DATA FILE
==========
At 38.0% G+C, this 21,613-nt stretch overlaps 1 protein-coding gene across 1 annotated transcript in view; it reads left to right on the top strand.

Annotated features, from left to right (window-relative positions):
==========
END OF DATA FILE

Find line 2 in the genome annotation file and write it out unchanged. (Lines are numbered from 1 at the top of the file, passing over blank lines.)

Annotated features, from left to right (window-relative positions):